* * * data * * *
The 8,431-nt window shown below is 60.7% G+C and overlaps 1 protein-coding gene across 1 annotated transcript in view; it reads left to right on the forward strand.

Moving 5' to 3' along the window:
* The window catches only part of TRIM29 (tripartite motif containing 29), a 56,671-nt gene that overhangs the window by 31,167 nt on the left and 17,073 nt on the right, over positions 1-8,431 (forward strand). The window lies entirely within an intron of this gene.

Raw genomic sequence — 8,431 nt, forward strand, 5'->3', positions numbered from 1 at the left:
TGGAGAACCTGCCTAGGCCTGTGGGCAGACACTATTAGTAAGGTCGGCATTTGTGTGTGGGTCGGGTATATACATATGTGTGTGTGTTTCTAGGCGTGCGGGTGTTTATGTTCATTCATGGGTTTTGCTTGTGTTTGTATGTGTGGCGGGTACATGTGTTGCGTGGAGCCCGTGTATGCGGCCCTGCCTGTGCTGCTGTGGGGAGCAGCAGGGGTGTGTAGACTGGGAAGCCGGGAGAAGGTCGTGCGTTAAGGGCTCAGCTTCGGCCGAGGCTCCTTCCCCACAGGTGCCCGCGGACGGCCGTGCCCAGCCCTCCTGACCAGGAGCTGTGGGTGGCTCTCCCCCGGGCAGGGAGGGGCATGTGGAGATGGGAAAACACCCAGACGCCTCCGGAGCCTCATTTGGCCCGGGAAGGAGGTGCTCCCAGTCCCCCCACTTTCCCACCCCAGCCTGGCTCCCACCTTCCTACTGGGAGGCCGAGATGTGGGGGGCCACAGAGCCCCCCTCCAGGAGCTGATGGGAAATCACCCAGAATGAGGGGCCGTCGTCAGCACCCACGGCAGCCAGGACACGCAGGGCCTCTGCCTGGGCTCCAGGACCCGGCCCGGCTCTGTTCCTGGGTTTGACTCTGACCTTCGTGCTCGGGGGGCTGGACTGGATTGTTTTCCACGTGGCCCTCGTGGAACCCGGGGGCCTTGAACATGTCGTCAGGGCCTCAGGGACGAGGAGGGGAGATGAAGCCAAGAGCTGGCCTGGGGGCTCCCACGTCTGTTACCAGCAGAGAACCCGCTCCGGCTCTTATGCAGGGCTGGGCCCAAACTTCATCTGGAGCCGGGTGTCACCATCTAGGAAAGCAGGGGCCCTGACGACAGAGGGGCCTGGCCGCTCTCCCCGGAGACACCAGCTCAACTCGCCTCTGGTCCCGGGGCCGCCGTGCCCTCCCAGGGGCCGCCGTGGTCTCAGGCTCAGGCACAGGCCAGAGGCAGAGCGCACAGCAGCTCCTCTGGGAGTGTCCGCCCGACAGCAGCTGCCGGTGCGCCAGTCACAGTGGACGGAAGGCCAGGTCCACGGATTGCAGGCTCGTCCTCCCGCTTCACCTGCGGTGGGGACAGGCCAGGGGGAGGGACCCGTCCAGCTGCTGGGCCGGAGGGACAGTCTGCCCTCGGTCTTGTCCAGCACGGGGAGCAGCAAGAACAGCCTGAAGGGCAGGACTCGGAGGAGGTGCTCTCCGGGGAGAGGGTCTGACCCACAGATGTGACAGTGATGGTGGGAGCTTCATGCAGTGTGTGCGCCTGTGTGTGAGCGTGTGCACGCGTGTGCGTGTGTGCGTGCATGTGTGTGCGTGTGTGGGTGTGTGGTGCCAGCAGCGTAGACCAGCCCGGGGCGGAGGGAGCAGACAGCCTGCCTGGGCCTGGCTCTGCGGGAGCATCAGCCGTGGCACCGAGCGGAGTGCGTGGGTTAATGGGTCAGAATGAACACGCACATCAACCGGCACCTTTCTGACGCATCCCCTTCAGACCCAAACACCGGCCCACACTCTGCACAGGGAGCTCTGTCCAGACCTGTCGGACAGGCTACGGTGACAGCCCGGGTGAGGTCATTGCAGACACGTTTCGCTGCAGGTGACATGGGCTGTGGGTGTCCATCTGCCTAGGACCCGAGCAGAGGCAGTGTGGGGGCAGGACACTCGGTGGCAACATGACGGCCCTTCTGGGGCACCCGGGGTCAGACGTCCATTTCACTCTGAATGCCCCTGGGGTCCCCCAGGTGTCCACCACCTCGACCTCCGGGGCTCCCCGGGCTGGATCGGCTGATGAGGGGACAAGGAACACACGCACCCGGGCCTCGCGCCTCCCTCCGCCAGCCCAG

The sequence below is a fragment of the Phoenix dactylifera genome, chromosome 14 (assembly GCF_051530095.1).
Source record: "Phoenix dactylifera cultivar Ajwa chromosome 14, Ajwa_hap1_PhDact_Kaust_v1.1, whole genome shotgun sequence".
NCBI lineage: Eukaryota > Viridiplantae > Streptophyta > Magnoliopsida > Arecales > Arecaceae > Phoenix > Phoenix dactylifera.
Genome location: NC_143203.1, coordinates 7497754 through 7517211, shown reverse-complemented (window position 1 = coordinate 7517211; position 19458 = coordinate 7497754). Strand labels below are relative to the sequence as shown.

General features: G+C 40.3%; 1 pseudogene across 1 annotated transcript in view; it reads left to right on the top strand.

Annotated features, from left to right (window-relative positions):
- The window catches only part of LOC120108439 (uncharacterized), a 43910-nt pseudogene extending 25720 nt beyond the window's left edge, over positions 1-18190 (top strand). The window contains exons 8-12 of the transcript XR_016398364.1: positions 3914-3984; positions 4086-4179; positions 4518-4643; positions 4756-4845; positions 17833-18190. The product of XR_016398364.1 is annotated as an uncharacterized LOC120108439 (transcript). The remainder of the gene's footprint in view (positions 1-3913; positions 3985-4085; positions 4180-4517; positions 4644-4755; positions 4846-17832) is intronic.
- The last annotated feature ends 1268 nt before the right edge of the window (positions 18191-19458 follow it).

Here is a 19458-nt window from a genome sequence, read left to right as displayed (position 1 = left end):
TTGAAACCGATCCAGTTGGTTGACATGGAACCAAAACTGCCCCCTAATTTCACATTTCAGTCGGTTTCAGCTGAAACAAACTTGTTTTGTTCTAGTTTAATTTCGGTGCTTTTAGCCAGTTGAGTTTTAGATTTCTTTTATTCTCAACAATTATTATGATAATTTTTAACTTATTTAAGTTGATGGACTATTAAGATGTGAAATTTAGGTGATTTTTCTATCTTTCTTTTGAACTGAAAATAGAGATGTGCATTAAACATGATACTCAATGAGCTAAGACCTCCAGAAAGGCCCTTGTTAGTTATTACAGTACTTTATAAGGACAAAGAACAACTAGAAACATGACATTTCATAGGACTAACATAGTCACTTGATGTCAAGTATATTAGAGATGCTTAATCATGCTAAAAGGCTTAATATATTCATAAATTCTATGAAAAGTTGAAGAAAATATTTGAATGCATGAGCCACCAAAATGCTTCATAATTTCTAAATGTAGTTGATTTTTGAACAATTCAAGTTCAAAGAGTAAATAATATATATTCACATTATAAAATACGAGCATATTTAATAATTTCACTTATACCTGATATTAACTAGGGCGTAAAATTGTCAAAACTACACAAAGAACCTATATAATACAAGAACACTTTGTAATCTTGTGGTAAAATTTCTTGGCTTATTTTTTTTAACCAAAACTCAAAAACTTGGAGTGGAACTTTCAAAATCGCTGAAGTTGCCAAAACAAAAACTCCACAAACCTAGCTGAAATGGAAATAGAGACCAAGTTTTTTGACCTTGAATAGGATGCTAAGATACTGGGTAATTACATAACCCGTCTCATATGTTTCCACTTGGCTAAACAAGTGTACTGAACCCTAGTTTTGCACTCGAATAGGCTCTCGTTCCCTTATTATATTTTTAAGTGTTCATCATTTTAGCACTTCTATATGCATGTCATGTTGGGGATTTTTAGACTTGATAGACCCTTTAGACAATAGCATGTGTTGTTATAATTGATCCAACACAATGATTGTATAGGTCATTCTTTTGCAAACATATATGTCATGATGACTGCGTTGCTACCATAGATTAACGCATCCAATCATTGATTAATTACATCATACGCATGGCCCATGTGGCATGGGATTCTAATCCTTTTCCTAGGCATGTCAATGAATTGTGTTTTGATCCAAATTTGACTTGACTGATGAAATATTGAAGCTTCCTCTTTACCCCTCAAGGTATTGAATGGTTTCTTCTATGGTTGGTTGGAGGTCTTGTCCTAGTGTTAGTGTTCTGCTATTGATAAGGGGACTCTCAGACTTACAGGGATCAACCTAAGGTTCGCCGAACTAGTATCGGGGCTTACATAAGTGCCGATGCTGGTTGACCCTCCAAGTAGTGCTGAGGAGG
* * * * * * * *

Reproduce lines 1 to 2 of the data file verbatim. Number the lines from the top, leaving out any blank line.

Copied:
The 8,431-nt window shown below is 60.7% G+C and overlaps 1 protein-coding gene across 1 annotated transcript in view; it reads left to right on the forward strand.

Moving 5' to 3' along the window: